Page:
He’s back, Jeremiah Johnson, Sundance Kid, Johnny Hooker from “The Sting,” and the gorgeous movie star Hubbell Gardiner in “The Way We Were.”

Yes, Robert Redford is back, perhaps for the last time in “The Old Man and the Gun,” where he plays Forrest Tucker, a senior citizen habitual bank robber, 17-time prison escapee and counting, known as the “Gentleman Thief,” for his courtly manner when taking the cash.

“He was so kind and sweet,” the cashiers say.

I pause here for a moment to say I’ve always thought of Redford as being really, really good at being a movie star, with those blue, twinkling eyes and that hesitant smile trying to form at the corners of his mouth. The camera loves it, the studios love it, women especially love it. It’s an old Hollywood story.

But I suspect that sometimes the actor deep down in his soul — that graduate of New York’s famed American Academy of Dramatic Arts that he always wanted to be if only he had been born with DeNiro’s face — escapes and leaks out.

In David Lowery’s “The Old Man and the Gun” this happens several times and it’s nice to watch.

Here, he too often uses old movie star tricks, and becomes once again Johnny Hooker from “The Sting” who is back with a new hat and a new bag of tricks. Still, there is a beautiful moment in one scene with the impossibly magnificent Sissy Spacek sitting across from him in a small town cafe booth.

Lowery (”Ain’t Them Bodies Saints”) gets his cinematographer Joe Anderson to slide his camera in for a series of closeups.

Sissy, as “Jewel,” a down on her luck widow who owns a ranch and pretty horses, and Redford as “Forrest,” who is six miles ahead of the law after his last bank heist, had just met on the highway where her deceased husband’s old truck broke down. Forrest, ever the aging flirt, and needing the cover her presence will give him, provides her a ride into town and into this cafe.

In this booth, the best stuff in the movie happens. In the short scene, that antique serum called chemistry flows across the formica table top.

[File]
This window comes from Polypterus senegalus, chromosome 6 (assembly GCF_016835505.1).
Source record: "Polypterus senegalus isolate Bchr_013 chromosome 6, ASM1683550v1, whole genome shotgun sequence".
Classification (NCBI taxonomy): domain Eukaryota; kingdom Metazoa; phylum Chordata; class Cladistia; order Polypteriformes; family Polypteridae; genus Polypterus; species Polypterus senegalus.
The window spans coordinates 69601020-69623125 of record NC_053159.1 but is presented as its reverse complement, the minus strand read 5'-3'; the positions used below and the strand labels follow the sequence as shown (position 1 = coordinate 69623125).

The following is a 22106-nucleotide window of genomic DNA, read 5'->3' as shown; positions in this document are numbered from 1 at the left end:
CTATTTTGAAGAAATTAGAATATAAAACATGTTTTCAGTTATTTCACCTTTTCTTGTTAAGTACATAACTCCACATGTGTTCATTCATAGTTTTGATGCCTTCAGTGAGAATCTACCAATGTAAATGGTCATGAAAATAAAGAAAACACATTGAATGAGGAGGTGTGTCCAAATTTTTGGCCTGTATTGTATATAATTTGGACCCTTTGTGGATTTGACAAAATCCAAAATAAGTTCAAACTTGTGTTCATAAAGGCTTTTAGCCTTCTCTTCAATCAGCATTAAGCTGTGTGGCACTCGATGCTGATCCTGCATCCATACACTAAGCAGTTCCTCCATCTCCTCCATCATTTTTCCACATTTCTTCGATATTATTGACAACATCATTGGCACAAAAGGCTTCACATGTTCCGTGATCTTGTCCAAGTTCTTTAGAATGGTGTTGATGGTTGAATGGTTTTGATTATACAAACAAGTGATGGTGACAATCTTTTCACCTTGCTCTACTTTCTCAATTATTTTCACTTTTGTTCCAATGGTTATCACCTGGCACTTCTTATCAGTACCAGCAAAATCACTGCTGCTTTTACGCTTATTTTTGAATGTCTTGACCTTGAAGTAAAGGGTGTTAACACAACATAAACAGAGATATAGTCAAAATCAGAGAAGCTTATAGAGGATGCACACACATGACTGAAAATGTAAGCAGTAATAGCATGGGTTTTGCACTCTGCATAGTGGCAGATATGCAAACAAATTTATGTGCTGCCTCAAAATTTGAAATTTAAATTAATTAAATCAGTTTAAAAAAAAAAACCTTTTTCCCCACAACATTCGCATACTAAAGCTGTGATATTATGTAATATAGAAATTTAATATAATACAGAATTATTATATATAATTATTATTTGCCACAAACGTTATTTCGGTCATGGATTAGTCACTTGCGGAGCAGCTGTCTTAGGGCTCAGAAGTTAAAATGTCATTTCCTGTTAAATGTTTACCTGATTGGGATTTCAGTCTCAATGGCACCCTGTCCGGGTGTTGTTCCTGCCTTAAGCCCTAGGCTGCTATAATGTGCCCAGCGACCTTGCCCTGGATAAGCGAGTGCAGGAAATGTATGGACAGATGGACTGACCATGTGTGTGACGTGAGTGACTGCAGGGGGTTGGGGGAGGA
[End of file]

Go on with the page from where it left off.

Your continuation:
The camera moves from Sissy’s eyes, dappled with dangling locks of unkempt hair, to Redford’s weathered, lined face and flirting blue eyes.

This is not a scene about getting each other into bed, they’re both a bit past that now, and it’s better than that.

It’s about watching the ancient memories of two once-upon-a-timers, floating back out of the past, sharing a soda with two straws, holding hands in the movie, walking slowly home in the moonlight. We’ve all been on that walk. We’ve all seen that moonlight.

Before our eyes, Forrest and Jewel become young again, we can see them drawing from one another the taste and smell of lost moments, times gone by that were fun, romantic. It is as though they just bumped into one another on the street, some 50 years later. There are several scenes between the two of them to follow, but none as magical as this. It is, as John Huston once wrote, “the stuff dreams are made of.”

In this sense, “The Old Man and the Gun” is a sort of Valentine signed and delivered by two old movie pros.

The rest of the film is a nice compilation of cops and robbers, chase and catch. The film is tainted by the impossibly bad Casey Affleck, who is here as Detective John Hunt, a small-time Texas cop who thinks speaking in low, mumbling, inaudible gurgles is “method acting.”

It’s lifted and shined up by the irrepressible Danny Glover and the legendary Tom Waits as Teddy and Waller, two end-of-the-road colleagues sadly given little to do. But this is a true story and their contribution is required.

“The Old Man and the Gun” is a great, true story put in a small package.

Writer-Director Lowry (”Ghost Story”) does a nice job putting all the pieces together and deserves an Oscar simply for that scene in the coffee house booth. Don’t miss it. It’s pure gold, a classic.

J.P. Devine, of Waterville, is a former stage and film actor.